As we head into the rivalry-packed weekend leading up to the Super Bowl, a story of friendship and shared passion—and now, internal organs—between two opposing fans seems all too apropos.
Billy Welsh is a hardcore fan of the Philadelphia Eagles. John Gladwell, on the other hand, is avidly rooting for the Kansas City Chiefs. Welsh and Gladwell first met nearly 20 years ago while serving in the Marines.
They didn’t immediately hit it off. Gladwell, with years of experience under his belt and ready to come home, came across as “mean” to Welsh. Similarly, Gladwell wasn’t fond of the incoming recruit’s high energy.
Still, there was no bad blood between them. Though they didn’t actually speak to one another after going their separate ways, they did keep in touch through Facebook from time to time, as people are wont to do these days.
Then, in 2019, their friendship went beyond the occasional like or comment when Welsh wrote on Facebook, “Anyone got a spare kidney? Mine are junk.”
According to the Philadelphia Inquirer, Welsh was diagnosed with polycystic kidney disease, a genetic disorder that often requires a transplant to prevent eventual kidney failure.
Without hesitation, Gladwell responded.
“John Gladwell is my hero,” Philadelphia Eagles fan Billy Welsh told TODAY about Gladwell, a Kansas City Chiefs fan and an old military friend who donated the kidney that saved his life. https://t.co/slydOwwrZi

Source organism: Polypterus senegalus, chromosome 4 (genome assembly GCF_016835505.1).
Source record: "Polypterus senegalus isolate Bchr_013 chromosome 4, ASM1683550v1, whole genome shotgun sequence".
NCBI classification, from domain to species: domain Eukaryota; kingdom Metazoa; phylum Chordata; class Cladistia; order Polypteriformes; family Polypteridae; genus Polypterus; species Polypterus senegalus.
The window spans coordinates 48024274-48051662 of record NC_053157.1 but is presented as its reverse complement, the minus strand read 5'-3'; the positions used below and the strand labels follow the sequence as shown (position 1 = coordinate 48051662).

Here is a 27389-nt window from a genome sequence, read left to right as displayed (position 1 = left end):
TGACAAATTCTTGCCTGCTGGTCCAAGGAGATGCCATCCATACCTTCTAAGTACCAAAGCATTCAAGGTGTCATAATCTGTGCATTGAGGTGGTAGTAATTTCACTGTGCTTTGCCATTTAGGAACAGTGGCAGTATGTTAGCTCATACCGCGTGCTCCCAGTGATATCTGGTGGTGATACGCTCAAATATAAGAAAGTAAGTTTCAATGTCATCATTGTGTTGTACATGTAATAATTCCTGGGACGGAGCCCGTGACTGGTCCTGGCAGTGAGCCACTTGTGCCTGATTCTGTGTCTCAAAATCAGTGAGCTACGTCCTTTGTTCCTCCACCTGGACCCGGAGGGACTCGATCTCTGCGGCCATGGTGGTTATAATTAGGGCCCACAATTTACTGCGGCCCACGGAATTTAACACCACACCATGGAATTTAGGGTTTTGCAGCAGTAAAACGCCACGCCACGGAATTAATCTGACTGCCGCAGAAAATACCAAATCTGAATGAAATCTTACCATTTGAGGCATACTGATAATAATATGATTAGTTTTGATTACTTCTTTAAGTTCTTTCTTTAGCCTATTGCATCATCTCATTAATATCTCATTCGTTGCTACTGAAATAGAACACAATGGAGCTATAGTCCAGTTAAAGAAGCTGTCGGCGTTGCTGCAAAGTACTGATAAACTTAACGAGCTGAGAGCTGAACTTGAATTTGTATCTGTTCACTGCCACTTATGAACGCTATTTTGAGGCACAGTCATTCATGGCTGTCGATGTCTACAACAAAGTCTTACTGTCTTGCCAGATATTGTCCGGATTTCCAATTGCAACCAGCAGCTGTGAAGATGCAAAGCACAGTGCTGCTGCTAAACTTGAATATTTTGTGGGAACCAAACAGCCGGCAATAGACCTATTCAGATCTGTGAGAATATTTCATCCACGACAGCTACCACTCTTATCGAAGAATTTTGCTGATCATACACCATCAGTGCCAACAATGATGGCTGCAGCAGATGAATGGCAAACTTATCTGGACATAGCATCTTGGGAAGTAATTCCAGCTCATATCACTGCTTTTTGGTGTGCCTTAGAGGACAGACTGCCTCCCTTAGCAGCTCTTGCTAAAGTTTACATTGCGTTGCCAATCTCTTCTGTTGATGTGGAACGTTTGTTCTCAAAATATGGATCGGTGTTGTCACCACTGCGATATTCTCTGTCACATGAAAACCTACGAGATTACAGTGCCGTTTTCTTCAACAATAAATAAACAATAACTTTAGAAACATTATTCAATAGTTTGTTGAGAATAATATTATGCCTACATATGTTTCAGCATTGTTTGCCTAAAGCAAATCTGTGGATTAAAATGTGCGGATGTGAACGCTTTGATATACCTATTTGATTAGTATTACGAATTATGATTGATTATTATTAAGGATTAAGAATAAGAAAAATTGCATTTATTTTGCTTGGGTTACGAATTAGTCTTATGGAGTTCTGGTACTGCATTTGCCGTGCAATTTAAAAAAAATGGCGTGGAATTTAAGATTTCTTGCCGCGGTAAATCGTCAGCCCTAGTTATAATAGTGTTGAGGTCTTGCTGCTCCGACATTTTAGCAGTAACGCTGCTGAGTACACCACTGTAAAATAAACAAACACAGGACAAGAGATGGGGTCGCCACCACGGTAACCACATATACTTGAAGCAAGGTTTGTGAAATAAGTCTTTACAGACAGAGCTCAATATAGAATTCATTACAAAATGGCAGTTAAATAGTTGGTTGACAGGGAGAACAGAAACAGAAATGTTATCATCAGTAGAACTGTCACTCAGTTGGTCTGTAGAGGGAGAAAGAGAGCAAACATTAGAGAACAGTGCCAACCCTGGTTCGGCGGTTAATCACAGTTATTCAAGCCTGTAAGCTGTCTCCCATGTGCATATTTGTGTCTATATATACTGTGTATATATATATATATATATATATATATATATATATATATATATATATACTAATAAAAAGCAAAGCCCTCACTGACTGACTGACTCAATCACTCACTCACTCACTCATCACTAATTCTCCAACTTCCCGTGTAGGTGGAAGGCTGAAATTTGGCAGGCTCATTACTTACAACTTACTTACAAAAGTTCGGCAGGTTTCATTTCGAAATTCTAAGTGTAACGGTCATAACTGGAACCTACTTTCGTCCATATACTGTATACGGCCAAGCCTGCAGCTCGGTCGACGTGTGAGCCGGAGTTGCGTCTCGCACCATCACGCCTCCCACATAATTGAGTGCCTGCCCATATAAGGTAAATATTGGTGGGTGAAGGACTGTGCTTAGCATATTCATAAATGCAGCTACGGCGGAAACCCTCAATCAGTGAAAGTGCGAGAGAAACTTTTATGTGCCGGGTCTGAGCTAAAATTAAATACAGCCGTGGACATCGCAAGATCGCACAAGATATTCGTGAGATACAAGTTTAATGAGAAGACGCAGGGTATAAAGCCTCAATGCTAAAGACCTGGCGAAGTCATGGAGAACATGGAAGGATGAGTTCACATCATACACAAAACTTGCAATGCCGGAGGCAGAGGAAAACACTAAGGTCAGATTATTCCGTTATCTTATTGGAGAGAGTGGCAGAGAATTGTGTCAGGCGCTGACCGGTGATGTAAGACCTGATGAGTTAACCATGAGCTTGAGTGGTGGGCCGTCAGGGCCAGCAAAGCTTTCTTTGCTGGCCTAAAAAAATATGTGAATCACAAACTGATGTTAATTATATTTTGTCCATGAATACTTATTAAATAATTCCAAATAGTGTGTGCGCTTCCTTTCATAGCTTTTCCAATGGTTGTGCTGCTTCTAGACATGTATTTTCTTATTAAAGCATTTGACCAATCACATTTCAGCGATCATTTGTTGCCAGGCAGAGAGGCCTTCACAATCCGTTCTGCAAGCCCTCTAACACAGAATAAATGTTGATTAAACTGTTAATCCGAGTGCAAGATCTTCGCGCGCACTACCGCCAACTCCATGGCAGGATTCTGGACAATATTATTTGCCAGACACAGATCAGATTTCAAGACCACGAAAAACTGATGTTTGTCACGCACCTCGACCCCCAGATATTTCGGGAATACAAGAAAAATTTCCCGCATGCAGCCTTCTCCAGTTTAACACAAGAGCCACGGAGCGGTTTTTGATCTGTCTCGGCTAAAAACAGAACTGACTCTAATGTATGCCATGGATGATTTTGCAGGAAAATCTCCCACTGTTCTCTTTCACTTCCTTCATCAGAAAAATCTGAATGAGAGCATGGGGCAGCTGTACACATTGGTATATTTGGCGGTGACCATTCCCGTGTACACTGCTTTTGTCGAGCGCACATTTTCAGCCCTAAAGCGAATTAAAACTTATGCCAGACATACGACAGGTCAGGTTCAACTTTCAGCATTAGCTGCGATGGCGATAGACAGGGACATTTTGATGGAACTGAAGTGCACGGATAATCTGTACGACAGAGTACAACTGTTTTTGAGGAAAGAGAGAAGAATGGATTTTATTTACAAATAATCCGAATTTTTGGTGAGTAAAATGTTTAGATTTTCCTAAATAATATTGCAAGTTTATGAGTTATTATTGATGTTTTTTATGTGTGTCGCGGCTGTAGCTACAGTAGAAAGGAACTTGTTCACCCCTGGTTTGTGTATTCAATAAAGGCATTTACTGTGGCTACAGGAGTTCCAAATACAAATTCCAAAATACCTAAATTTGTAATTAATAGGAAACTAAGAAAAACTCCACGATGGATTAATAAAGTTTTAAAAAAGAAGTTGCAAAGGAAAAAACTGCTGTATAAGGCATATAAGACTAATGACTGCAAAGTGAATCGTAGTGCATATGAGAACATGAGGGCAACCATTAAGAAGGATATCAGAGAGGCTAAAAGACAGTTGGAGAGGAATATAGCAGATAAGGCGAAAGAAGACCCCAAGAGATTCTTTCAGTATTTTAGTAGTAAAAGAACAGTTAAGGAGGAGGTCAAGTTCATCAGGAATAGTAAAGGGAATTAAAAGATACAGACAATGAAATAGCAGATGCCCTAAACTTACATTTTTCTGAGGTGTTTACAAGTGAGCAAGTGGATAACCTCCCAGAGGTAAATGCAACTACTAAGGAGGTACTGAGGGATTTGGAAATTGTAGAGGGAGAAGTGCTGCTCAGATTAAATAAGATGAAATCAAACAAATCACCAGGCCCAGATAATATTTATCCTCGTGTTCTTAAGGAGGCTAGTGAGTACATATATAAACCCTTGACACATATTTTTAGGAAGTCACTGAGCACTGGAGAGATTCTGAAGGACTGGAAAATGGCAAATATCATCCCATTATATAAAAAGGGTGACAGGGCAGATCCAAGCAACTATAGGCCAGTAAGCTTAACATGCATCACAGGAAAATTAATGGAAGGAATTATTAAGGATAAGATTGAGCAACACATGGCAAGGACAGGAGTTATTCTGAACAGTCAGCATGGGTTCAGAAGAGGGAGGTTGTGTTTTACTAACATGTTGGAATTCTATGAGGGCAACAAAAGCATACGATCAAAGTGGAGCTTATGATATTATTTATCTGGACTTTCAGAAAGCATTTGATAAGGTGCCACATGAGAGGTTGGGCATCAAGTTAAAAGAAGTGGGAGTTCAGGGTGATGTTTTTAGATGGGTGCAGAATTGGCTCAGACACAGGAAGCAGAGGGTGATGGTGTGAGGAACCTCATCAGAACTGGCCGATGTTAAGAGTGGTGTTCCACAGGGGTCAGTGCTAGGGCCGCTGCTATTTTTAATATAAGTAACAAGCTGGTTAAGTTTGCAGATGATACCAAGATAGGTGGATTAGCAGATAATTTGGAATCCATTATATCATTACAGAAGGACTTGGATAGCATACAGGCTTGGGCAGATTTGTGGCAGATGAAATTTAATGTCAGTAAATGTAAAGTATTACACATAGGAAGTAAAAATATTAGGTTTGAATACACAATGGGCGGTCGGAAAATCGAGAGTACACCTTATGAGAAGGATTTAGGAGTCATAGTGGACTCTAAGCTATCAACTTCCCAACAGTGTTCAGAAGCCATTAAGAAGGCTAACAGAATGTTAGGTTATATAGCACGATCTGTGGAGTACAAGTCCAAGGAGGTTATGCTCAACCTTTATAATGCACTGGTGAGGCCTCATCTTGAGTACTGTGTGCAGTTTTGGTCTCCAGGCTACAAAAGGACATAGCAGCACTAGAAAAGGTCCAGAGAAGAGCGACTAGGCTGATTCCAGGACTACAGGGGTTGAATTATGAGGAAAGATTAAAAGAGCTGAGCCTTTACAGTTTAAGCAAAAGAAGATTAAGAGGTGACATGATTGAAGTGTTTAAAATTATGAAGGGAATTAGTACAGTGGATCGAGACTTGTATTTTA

— NBC 7 San Diego (@nbcsandiego) February 10, 2023
“I’m like, ‘What’s your blood type, I’ll check and verify mine,’” Gladwell told the Inquirer. “Two hours of looking through medical records, I finally found it. I’m like, ‘Hey, I’m a match…let’s do what we have to do to get this started.’”
Two decades apart were followed by a 1,000-mile plane ride and a 10-hour transplant surgery. For Gladwell, it was all a no-brainer. “You never leave your brother behind,” he told Hoda Kotb on TODAY. “Marines are a band of brothers. You don’t…don’t leave someone behind.”
He added: “I wasn’t going to let his son grow up without his dad being there for everything.” Welsh is a father to a son not much older than Gladwell’s grandson.
Gladwell and Welsh’s story eventually made its way to Eagles president Don Smolenski, who was so moved that he instantly reached out to Chiefs president Mark Donovan to arrange an expenses-paid trip for both men to Arizona so that they could sit side by side and watch their favorite teams play in the Super Bowl on Feb 12. Both Smolenksi and Donovan gave the guys a surprise video call to deliver the good news.
“The opportunity to bring these two guys together, their two teams playing on the biggest stage in sports, it’s very, very humbling and gratifying,” Smolenski told the Inquirer.
And though the two have formed an unbreakable bond, they are still frenemies when it comes to football. Welsh has even joked about being at odds with his life-saving kidney, saying, “Now there’s a battle going on in my body like, ‘Does my kidney not want to work, because if the Eagles win, it’s just going to go on strike?'”
Sounds like whichever team takes home the trophy this year, these two have already won something priceless. Sometimes, total opposites end up being a perfect match.